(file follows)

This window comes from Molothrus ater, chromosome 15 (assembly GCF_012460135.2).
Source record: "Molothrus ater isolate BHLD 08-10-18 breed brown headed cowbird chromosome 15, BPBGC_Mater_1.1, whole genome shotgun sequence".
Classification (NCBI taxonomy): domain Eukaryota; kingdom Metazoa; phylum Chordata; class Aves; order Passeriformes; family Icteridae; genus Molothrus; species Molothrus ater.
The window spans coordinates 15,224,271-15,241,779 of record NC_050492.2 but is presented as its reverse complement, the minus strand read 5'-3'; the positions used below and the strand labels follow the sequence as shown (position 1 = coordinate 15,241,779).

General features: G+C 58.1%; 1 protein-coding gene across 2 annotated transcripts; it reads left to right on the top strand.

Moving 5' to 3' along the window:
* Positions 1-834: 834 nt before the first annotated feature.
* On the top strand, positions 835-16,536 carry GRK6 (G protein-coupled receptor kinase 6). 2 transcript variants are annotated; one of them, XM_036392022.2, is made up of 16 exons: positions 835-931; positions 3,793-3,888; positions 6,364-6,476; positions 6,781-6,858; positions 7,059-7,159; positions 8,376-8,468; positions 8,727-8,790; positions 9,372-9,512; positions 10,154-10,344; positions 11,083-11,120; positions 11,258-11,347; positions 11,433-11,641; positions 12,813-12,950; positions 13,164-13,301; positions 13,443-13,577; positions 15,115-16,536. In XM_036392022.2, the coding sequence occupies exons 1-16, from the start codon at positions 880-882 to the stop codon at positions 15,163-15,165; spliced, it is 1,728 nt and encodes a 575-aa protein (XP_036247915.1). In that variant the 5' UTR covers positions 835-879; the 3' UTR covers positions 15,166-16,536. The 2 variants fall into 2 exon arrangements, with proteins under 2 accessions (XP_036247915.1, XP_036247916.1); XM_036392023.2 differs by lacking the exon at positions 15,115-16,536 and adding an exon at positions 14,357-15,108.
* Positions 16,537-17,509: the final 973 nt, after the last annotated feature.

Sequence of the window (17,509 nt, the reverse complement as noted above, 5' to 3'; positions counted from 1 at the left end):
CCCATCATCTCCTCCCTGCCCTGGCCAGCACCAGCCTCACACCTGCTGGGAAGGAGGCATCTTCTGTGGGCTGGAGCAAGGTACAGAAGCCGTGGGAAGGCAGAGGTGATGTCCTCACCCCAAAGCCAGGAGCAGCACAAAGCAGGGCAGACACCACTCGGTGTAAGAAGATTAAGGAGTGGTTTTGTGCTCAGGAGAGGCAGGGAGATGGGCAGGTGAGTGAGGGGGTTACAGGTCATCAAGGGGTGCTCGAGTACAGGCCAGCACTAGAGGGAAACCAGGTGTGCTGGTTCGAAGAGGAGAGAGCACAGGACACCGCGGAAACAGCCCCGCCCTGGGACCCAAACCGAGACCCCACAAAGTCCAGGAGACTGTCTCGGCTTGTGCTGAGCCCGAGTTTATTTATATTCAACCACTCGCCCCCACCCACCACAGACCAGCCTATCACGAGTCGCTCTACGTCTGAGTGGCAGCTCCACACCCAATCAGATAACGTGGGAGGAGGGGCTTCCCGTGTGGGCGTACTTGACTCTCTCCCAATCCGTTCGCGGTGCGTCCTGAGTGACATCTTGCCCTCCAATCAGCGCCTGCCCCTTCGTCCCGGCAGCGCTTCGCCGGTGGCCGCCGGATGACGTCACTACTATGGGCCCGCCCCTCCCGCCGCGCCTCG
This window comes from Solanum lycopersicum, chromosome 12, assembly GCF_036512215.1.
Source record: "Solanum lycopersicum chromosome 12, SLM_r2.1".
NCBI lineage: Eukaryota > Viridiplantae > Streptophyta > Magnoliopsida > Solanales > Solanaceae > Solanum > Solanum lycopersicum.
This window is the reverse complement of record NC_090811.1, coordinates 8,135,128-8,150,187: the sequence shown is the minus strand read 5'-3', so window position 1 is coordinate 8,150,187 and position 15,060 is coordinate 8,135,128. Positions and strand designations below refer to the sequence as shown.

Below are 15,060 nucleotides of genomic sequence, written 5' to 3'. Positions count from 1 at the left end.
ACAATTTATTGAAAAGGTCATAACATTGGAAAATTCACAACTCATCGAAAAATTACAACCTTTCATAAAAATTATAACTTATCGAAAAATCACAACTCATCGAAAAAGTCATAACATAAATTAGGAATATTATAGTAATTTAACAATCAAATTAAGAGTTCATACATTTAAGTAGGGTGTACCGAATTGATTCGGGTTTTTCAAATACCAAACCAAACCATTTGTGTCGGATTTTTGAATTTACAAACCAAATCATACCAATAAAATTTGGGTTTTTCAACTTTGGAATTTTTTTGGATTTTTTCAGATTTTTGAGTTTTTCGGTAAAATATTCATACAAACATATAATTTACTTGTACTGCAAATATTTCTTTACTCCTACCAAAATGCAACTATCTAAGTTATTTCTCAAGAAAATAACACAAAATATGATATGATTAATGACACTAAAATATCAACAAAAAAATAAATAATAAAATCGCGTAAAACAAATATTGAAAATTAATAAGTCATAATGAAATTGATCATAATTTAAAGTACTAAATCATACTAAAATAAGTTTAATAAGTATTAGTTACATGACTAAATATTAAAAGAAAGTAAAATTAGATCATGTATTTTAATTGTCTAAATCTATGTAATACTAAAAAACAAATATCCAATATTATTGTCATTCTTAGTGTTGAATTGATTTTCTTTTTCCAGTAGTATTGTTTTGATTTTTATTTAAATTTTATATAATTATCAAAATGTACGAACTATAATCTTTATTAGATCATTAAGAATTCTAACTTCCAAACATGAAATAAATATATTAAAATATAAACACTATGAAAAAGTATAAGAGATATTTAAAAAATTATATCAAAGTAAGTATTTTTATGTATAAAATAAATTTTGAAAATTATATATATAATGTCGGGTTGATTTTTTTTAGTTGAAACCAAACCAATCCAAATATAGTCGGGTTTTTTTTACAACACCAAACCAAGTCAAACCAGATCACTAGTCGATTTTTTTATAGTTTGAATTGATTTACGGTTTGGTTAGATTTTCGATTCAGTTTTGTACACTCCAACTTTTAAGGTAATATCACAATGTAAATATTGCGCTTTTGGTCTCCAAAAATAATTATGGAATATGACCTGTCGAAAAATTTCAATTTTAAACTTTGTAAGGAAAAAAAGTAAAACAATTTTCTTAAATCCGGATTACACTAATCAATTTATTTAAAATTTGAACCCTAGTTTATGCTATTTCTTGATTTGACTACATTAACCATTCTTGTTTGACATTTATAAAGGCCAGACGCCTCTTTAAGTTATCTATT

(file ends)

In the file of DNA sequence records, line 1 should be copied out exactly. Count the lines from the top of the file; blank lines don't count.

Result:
This window comes from Molothrus ater, chromosome 15 (assembly GCF_012460135.2).